The elephant guards form part of a wider project to mitigate the human-elephant conflict Namibia faces, known as the PEACE project.
“The PEACE project was established in 2009, due to an increase in conflict between humans and elephants in the Kunene and Erongo regions. Most of these conflicts lead to fatalities of both elephants and humans.”
With an aim to carry across the message of wildlife conservation and ecology, PEACE was established to work on the ground level of communities, to understand the people’s grievances and to jointly come up with solutions.
EHRA’s effective PEACE Project teaches residents essential facts about how elephants live and behave, how to interpret elephant behaviour, and how to protect themselves and their livelihoods during encounters with elephants.
What is the PEACE Project?
The PEACE Project is an elephant-focused conservation education programme for the communities living in the southern Kunene and northern Erongo regions, where many of Namibia’s desert elephants roam.
“The land is state-owned and primarily used by communal farmers for subsistence livestock farming, where conflicts between people and their elephant neighbours happen frequently,” PEACE Project Manager Shannon Diener shares.
“Through educational PEACE workshops, people of all age groups and social backgrounds learn and experience the true nature of elephants, which decreases their fears and changes unfounded beliefs and attitudes.”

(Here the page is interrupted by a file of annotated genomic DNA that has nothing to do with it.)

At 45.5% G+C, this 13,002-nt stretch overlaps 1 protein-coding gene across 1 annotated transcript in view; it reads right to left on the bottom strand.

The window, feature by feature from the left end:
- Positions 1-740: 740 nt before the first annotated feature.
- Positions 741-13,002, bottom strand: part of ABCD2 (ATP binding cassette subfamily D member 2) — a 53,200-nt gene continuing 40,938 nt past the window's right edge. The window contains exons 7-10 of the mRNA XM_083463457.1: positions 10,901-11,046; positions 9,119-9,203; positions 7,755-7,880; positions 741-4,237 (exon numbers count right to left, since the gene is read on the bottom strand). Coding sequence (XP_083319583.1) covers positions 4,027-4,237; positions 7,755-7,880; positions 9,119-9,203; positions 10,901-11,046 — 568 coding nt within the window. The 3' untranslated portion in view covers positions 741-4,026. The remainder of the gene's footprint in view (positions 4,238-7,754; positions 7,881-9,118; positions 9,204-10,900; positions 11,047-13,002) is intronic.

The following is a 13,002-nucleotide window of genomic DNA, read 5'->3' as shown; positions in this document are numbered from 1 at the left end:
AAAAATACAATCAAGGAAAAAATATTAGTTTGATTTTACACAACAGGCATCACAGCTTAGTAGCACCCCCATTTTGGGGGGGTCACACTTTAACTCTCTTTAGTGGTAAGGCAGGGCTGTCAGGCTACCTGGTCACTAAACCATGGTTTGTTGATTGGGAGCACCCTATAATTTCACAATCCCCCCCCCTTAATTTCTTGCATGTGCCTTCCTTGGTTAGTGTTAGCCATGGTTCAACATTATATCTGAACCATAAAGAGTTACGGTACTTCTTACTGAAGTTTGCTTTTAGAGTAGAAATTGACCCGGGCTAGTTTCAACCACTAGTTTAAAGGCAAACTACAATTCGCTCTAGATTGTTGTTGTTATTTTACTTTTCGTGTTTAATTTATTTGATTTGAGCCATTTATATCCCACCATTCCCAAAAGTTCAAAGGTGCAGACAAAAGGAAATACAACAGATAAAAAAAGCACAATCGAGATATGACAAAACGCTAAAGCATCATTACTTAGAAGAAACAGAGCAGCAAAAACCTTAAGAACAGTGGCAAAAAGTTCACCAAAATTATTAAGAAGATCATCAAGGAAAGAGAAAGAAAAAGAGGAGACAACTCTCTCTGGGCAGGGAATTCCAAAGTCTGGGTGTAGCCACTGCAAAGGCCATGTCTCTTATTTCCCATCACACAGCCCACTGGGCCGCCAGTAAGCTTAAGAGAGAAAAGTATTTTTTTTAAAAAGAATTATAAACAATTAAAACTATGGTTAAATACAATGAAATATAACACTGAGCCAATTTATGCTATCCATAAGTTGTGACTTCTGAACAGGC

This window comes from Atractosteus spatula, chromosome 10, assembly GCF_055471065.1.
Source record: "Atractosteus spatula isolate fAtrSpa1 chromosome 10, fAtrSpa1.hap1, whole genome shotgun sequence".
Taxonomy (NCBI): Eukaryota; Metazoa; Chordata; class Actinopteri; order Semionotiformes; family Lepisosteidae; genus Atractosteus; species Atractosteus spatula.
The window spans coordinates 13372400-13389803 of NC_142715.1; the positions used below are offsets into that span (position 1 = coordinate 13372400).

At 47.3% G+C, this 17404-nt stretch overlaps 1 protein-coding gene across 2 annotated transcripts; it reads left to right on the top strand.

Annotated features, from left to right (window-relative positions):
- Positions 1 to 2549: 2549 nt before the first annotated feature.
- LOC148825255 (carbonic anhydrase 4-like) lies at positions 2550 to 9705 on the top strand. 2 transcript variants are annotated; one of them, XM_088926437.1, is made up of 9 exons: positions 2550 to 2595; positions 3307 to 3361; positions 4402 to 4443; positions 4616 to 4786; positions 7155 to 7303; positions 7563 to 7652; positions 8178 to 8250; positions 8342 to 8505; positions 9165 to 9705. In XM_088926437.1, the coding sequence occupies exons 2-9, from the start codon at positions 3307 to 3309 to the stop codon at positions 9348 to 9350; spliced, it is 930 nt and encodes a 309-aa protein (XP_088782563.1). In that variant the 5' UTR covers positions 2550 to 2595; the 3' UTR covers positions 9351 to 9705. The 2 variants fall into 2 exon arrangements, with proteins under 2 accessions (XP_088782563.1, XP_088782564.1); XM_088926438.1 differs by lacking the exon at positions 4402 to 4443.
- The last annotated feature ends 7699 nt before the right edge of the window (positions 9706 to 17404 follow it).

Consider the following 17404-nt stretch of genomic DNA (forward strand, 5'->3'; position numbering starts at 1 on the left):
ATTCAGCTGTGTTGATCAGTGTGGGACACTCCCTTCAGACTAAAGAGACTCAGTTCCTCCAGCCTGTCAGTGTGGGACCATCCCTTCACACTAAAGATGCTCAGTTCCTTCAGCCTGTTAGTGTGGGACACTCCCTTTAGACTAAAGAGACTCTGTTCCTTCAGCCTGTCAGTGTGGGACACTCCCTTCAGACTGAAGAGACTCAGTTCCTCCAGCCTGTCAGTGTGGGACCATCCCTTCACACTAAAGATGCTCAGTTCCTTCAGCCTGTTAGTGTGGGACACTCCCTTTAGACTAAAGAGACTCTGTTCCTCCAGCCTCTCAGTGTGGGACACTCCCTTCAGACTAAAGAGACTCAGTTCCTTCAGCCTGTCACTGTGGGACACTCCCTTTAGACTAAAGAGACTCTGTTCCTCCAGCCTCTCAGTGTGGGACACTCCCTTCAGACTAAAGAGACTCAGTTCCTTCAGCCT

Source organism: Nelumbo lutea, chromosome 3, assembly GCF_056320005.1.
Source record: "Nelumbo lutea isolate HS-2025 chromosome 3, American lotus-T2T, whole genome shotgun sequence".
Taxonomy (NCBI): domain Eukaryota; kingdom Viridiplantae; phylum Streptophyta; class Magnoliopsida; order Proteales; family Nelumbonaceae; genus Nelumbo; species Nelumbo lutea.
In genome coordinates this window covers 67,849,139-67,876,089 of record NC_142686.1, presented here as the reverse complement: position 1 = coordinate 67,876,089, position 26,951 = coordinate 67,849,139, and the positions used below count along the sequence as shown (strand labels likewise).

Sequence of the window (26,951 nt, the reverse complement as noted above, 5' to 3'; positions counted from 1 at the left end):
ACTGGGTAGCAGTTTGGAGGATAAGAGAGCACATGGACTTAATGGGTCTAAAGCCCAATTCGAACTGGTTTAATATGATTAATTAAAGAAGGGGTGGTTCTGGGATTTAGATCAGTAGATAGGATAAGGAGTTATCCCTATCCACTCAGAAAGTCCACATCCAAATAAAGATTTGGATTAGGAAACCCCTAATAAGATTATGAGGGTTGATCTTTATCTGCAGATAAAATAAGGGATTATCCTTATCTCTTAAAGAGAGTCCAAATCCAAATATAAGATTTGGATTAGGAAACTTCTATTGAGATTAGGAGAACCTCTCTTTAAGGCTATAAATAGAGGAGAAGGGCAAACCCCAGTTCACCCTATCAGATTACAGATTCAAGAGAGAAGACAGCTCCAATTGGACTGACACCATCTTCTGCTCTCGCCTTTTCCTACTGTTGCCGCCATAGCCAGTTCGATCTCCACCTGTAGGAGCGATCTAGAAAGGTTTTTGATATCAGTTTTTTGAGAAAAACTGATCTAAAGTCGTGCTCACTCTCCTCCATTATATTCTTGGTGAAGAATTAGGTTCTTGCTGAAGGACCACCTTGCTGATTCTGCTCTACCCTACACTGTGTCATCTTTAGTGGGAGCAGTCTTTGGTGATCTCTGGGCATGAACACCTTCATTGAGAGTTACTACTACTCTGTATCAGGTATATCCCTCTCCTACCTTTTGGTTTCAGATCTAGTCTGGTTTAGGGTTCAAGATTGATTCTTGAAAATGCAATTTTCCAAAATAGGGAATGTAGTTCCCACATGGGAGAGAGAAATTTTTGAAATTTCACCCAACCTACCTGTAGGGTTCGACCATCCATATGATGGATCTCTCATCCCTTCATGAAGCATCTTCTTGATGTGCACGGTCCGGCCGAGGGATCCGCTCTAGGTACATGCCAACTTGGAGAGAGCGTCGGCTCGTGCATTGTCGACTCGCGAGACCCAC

As a result of the successful implementation of this programme, EHRA’s PEACE Project team extended the curriculum to host a variety of different seminars, depending on the outcome required.
“From school seminars and community workshops, we also conduct elephant guard training, game guard training and tour guide training – all with a specific focus on the conservation of Namibia’s desert elephants.”
Reason’s for conflict between human and elephants
As is often the case, the conflict between the desert elephants and human population comes from a number of factors, which have seen these two species pushed together.
Historical events and influences
During the Namibian War of Independence, elephants fled further north for safety, returning to the Ugab River in the mid-1990s. New residents that moved to the region had never encountered elephants before and thus did not know how to live with them.
Insufficient knowledge about desert elephants has caused people to react negatively towards elephants passing by. This could result in conflict situations which can injure humans, elephants or livestock, or worse; it could be fatal.